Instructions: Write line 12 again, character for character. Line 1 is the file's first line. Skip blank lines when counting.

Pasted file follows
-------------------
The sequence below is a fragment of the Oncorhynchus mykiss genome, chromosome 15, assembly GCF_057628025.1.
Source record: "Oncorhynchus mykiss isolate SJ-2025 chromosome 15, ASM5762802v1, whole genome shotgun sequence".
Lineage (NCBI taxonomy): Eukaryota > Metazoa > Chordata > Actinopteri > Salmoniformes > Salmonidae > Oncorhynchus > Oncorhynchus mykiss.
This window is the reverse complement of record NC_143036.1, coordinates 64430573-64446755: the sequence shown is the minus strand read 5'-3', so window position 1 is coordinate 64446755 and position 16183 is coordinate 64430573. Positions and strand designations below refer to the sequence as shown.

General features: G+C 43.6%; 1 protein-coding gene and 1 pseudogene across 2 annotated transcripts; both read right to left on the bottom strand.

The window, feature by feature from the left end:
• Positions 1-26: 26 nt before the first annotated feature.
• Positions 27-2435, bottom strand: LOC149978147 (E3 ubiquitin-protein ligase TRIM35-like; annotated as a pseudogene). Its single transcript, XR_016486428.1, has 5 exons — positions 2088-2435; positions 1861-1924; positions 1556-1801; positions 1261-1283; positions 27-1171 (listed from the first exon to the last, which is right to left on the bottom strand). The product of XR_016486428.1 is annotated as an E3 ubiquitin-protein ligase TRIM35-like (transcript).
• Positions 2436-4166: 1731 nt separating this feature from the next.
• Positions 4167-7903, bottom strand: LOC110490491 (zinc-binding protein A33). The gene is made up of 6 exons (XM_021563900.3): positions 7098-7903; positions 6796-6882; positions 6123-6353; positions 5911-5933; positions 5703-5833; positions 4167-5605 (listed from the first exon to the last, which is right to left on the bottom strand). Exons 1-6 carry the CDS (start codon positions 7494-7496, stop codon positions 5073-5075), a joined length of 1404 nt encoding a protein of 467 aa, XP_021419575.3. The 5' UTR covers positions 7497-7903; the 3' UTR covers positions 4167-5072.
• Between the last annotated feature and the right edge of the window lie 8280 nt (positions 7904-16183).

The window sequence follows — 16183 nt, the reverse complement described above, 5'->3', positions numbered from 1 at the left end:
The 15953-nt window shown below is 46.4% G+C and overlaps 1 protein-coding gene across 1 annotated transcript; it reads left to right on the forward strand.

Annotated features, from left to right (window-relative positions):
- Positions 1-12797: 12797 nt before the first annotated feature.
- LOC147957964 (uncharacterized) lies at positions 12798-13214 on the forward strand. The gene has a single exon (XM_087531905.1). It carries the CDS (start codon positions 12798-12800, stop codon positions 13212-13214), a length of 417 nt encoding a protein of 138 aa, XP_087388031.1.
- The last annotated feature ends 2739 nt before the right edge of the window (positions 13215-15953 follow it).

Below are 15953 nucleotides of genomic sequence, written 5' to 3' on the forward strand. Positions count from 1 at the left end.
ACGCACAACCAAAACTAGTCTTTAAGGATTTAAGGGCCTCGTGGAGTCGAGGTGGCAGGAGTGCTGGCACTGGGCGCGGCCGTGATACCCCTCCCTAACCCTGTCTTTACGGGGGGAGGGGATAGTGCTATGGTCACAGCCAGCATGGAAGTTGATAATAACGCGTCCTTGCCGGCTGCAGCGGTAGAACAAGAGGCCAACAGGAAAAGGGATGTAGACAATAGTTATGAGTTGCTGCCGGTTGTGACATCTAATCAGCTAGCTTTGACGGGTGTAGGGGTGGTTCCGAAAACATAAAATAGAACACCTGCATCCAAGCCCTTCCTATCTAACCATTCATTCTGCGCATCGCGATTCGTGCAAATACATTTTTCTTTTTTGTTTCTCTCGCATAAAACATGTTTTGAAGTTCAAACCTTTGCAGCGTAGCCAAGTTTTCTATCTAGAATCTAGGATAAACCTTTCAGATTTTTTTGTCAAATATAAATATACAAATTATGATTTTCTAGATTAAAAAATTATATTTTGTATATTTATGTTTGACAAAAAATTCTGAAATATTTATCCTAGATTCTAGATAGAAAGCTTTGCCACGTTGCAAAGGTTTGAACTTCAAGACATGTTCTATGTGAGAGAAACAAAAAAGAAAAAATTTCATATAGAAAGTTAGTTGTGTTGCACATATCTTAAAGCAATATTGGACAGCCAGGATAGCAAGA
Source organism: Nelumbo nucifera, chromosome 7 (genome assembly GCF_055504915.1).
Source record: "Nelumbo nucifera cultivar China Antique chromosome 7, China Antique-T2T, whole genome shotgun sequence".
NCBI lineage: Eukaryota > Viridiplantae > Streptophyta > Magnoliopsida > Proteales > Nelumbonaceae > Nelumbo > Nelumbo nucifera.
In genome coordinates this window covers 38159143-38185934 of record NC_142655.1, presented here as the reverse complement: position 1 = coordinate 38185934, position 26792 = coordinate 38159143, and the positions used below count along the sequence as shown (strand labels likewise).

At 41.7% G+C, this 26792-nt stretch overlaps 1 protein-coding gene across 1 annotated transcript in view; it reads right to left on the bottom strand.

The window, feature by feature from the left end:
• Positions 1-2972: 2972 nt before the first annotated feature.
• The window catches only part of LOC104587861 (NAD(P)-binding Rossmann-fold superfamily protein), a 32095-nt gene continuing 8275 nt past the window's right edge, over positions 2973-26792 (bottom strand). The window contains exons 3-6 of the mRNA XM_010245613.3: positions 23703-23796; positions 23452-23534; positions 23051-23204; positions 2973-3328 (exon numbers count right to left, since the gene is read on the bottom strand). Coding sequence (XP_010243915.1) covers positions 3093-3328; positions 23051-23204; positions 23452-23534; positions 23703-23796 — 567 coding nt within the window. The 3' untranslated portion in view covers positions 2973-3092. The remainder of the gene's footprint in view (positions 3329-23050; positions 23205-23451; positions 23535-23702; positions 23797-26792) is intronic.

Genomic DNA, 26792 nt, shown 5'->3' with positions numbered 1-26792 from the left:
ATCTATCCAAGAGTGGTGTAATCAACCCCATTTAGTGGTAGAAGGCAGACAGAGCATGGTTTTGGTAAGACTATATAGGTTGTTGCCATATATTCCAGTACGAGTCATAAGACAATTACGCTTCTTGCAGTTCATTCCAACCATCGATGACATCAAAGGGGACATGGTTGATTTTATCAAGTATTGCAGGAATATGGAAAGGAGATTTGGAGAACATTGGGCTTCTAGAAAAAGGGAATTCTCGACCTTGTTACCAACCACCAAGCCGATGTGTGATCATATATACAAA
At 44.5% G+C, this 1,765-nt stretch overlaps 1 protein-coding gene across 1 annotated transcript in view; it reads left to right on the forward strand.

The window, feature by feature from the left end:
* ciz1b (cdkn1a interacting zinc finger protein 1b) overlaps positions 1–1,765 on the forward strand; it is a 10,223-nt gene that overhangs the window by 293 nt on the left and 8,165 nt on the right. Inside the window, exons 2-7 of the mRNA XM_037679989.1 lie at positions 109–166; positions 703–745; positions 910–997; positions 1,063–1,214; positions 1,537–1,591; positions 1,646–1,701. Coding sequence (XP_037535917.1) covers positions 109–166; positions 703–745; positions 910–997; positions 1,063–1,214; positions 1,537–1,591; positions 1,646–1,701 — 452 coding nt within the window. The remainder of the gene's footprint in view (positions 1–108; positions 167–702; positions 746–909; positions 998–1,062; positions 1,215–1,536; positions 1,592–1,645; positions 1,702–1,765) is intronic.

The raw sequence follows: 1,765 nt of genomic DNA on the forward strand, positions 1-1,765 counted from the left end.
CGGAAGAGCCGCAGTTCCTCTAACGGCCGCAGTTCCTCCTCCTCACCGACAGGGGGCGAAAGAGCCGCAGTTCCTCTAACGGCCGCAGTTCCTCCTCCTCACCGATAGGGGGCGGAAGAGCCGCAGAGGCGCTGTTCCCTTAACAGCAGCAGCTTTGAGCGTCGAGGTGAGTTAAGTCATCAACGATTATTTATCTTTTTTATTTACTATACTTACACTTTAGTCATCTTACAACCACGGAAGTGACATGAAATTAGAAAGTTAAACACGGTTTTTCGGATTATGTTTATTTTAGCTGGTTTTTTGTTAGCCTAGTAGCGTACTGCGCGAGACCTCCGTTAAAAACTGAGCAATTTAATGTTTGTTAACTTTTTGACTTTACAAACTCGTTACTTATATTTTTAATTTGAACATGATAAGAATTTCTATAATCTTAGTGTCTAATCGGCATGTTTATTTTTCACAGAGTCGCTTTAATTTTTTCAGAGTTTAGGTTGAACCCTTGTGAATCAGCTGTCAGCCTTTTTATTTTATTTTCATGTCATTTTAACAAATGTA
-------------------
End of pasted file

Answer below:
The window sequence follows — 16183 nt, the reverse complement described above, 5'->3', positions numbered from 1 at the left end: